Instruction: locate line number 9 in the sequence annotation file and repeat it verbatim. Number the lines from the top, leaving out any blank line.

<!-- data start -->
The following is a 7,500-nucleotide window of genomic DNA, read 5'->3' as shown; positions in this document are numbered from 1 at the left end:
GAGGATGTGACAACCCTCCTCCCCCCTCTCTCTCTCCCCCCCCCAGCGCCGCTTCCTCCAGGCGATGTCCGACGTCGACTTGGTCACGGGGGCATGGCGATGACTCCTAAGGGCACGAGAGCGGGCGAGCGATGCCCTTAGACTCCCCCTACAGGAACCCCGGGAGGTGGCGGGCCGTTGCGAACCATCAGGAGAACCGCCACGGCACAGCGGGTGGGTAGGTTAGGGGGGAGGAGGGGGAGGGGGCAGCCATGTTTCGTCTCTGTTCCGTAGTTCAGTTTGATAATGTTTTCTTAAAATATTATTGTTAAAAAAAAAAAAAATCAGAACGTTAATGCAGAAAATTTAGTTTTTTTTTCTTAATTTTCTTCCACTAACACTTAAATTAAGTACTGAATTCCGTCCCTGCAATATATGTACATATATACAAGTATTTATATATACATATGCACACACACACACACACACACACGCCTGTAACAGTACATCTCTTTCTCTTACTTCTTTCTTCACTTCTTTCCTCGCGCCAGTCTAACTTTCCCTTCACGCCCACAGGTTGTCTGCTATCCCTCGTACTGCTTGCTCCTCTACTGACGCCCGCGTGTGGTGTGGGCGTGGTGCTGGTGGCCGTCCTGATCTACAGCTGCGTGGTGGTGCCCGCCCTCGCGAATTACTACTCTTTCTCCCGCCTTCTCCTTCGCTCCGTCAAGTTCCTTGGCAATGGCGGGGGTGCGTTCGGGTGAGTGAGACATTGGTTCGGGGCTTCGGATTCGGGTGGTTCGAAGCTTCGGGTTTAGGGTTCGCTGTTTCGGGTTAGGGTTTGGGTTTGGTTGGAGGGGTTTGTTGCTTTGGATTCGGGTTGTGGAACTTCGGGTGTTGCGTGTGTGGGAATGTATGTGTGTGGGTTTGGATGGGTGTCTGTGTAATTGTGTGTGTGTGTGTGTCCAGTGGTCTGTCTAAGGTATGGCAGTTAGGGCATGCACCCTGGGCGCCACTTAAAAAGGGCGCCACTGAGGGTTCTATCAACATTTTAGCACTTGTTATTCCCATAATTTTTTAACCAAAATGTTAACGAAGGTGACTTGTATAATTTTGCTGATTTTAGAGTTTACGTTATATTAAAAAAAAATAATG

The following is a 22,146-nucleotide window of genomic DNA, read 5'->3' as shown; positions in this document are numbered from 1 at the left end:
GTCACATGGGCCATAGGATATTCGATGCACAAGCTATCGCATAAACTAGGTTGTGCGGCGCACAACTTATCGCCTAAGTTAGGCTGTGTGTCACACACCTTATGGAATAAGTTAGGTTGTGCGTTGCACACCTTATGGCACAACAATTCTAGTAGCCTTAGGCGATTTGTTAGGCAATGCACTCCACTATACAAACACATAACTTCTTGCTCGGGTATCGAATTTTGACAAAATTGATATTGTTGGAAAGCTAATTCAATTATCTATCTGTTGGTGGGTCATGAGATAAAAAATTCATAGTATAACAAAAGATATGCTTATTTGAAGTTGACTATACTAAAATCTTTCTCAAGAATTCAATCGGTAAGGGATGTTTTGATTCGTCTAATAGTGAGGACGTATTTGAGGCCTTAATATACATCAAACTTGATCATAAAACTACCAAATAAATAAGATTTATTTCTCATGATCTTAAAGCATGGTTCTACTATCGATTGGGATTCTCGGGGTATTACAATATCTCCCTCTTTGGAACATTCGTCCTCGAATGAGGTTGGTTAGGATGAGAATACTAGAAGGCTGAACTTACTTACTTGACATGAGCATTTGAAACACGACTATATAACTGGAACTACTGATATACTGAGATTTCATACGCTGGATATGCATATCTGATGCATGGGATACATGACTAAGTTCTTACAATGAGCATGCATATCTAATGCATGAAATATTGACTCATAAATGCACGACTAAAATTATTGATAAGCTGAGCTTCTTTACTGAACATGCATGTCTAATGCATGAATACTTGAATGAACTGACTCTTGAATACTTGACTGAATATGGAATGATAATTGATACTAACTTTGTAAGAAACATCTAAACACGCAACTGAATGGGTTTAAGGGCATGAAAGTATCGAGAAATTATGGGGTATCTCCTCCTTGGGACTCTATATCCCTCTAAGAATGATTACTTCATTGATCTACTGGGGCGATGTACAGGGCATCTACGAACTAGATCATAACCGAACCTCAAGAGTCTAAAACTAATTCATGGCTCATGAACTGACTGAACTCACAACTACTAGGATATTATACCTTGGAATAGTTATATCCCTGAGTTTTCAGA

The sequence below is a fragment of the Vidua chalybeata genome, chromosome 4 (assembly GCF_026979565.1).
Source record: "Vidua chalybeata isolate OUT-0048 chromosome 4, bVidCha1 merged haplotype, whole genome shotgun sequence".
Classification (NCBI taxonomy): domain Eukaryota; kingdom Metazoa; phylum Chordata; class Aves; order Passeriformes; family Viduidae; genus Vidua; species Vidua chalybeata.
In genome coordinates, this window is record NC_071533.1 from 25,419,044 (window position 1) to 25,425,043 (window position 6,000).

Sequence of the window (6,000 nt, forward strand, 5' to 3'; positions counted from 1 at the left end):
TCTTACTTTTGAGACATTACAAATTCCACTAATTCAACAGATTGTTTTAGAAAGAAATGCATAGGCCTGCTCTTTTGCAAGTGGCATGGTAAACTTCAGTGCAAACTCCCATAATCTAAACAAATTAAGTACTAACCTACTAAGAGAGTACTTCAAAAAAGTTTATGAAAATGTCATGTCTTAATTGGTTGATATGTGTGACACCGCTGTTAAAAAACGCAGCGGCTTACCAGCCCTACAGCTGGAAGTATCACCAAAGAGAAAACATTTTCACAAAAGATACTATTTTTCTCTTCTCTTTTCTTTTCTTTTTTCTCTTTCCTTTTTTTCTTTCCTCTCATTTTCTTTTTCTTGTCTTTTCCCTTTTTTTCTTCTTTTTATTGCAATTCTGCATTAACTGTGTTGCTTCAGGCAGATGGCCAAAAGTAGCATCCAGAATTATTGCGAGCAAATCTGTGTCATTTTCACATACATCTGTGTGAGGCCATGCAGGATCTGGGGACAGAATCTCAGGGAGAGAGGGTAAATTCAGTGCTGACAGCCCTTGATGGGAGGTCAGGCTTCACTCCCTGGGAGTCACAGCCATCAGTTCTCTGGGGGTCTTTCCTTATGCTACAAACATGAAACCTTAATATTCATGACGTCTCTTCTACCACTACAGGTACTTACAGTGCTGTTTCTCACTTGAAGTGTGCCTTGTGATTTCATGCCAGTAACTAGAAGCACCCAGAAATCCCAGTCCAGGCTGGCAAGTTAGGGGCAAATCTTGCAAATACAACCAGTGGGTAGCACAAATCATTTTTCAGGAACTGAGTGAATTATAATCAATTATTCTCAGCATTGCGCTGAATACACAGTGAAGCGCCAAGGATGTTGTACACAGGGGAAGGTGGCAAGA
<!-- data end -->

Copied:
Sequence of the window (6,000 nt, forward strand, 5' to 3'; positions counted from 1 at the left end):